UPDATE 4/1/2020: Lucasfilm has revealed additional specific details about the John Williams Easter Egg scene in a new episode of The Star Wars Show Presents Mad’s Props with host AJ Camarillo on the official Star Wars YouTube channel. During Camarillo’s interview with Lucasfilm Archivist Madlyn Burkert, the two entertainment industry professionals show off some amazing-looking props from Star Wars: The Rise of Skywalker, including an up-close look at a table full of the items from the John Williams scene.

Watch John Williams Props, Leia's Lightsaber, and More from The Rise of Skywalker | The Star Wars Show:

They also list off some more individual references from the props that weren’t revealed in The Skywalker Legacy documentary, such as the Time Turner from Harry Potter and the Prisoner of Azkaban, magic wands from Harry Potter and the Sorcerer’s Stone, a fiddle from Fiddler on the Roof, a reel-to-reel tape recorder from Nixon, TWA pilot wings from Catch Me If You Can, and– my personal favorite– the Sankara Stones from Indiana Jones and the Temple of Doom. There are a handful of other items on the table that are not identified, but it would be interesting to hear some guesses as to what they are meant to represent:

For the full previously reported story, see below:

As any keen-eyed Star Wars fan knows, the maestro himself John Williams (composer of the iconic orchestral scores for all nine Skywalker Saga feature films) had a single-shot cameo appearance in Star Wars: The Rise of Skywalker, which was directed by J.J. Abrams and hit theaters this past December.

While it was certainly cool enough to finally see this legend on screen after hearing his unmistakable genius in the form of Star Wars music over more than four decades, the absolutely mind-blowing thing about this Easter Egg is that it actually contains 51 additional Easter Eggs referencing John Williams’ historic career. That’s right– according to the new feature-length documentary The Skywalker Legacy (now available thanks to The Rise of Skywalker’s early digital release), every item on the shelves behind Mr. Williams in his scene is a nod to one of the films for which he was nominated for an Academy Award.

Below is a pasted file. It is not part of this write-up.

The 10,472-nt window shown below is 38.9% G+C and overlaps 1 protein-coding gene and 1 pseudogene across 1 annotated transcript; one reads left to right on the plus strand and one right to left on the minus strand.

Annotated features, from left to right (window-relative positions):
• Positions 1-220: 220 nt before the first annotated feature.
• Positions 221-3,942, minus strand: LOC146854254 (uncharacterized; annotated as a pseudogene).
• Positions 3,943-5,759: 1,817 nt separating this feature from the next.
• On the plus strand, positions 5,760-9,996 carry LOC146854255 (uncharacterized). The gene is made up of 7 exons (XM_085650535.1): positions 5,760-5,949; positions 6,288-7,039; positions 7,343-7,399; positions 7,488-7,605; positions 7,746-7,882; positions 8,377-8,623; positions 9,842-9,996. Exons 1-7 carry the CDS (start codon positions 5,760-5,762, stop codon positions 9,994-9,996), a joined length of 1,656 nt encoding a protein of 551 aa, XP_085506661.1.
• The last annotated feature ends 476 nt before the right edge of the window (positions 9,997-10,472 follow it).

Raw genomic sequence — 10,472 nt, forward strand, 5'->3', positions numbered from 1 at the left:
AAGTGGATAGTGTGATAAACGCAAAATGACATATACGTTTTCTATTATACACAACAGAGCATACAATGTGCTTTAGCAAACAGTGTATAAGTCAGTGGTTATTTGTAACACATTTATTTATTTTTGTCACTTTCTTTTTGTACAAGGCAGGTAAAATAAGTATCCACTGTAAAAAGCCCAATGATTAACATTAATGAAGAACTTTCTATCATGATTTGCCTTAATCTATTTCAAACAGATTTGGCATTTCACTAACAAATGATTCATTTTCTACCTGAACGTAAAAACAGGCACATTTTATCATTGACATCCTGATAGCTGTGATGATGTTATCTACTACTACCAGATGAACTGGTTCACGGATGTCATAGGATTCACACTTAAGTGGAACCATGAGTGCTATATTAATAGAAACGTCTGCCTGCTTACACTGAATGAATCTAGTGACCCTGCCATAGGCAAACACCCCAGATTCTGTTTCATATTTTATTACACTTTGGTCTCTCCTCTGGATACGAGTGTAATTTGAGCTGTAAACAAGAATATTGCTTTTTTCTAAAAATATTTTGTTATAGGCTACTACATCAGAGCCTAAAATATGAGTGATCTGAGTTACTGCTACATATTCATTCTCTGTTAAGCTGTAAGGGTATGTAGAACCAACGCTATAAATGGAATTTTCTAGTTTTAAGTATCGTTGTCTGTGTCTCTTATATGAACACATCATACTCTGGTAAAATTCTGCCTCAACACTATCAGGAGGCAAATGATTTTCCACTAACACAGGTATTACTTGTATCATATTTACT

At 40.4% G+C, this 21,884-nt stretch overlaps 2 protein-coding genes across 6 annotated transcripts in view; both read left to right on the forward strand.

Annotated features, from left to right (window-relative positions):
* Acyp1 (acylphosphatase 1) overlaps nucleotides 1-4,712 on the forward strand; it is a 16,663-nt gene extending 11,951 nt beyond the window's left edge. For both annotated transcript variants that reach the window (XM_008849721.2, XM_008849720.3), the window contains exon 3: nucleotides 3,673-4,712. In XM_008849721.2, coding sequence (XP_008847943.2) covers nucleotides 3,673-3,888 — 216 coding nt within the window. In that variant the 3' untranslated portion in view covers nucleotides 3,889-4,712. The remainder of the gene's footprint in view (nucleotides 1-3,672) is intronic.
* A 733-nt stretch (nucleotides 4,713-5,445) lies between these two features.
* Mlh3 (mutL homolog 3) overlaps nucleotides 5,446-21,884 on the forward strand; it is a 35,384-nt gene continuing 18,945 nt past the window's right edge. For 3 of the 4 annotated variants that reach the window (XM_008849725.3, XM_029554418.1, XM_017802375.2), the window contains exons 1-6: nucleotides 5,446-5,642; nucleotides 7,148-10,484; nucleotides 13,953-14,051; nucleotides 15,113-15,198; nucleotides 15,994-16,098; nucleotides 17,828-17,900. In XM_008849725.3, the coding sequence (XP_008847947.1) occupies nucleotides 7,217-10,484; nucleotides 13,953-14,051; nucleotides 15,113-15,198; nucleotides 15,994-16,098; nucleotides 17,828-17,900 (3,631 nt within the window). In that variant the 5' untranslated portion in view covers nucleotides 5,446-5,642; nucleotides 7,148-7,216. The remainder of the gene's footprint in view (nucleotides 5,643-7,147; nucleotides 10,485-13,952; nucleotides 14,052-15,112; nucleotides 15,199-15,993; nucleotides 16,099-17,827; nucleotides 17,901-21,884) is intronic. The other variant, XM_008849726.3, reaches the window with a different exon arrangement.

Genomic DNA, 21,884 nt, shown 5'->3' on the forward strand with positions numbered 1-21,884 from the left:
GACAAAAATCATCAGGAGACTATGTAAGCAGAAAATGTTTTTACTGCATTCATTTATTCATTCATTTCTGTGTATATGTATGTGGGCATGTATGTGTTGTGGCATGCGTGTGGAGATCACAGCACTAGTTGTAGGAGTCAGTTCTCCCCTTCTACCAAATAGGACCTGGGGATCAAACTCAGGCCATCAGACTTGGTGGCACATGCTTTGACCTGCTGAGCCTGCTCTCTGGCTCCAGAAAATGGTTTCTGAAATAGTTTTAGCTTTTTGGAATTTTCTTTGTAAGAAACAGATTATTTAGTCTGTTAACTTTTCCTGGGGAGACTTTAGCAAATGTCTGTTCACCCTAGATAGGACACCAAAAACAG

Confused? Let’s get specific. At the time of filming Star Wars: The Rise of Skywalker, John Williams had been nominated for 51 Academy Awards across his storied career (second only to Walt Disney, who topped out at 59). As a tribute to this monumental achievement, J.J. Abrams and The Rise of Skywalker’s production design team decided to include Easter Egg references to all 51 of those nominations on the shelves behind John Williams’ character– who happened to be named Oma Tres, an anagram for the word “maestro.”

Individual references pointed out in The Skywalker Legacy documentary include Captain Hook’s hook from Hook, the yellow barrels from Jaws, E.T.’s spaceship, a czech hedgehog and dog tags from Saving Private Ryan, a corncob pipe from Tom Sawyer, a book from The Book Thief (monogrammed with John Williams’ initials in the Star Wars language Aurebesh), Indiana Jones’ whip, and the iron from Home Alone. Can you spot the others in the movie or in the documentary footage?

The 51 Academy Award nominations John Williams had received as a composer by the time of filming Star Wars: The Rise of Skywalker are as follows:

1 – Valley of the Dolls (1967)

2 – Goodbye, Mr. Chips (1969)

3 – The Reivers (1969)

4 – Fiddler on the Roof (1971)

5 – The Poseidon Adventure (1972)

6 – Images (1972)

7 – Tom Sawyer (1973)

8 – Cinderella Liberty (1973)

9 – Cinderella Liberty (1973) – Best Original Song

10 – The Towering Inferno (1974)

11 – Jaws (1975)

12 – Close Encounters of the Third Kind (1977)

13 – Star Wars (1977)

14 – Superman (1978)

15 – The Empire Strikes Back (1980)

16 – Raiders of the Lost Ark (1981)

17 – Yes, Giorgio (1983) – Best Original Song

18 – E.T. the Extra-Terrestrial (1982)

19 – Return of the Jedi (1983)

20 – The River (1984)

21 – Indiana Jones and the Temple of Doom (1984)

22 – The Witches of Eastwick (1987)

23 – Empire of the Sun (1987)

24 – The Accidental Tourist (1988)

25 – Indiana Jones and the Last Crusade (1989)

26 – Born on the Fourth of July (1989)

27 – Home Alone (1990)

28 – Home Alone (1990) – Best Original Song

29 – JFK (1991)

30 – Hook (1991) – Best Original Song

31 – Schindler’s List (1993)

32 – Nixon (1995)

33 – Sabrina (1995)

34 – Sabrina (1995) – Best Original Song

35 – Sleepers (1996)

36 – Amistad (1997)

37 – Saving Private Ryan (1998)

38 – Angela’s Ashes (1999)

39 – The Patriot (2000)

40 – Harry Potter and the Sorcerer's Stone (2001)

41 – A.I. Artificial Intelligence (2001)

42 – Catch Me If You Can (2002)

43 – Harry Potter and the Prisoner of Azkaban (2004)

44 – Munich (2005)

45 – Memoirs of a Geisha (2005)

46 – War Horse (2011)

47 – The Adventures of Tintin (2011)

48 – Lincoln (2012)

49 – The Book Thief (2013)

50 – Star Wars: The Force Awakens (2015)

51 – Star Wars: The Last Jedi (2017)

Of course, Star Wars: The Rise of Skywalker was also nominated for Best Original Score this year, bringing Mr. Williams’ total to 52… and counting.

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Star Wars: The Rise of Skywalker and its bonus feature The Skywalker Legacy are now available for at-home viewing on Blu-ray, DVD, and digital platforms.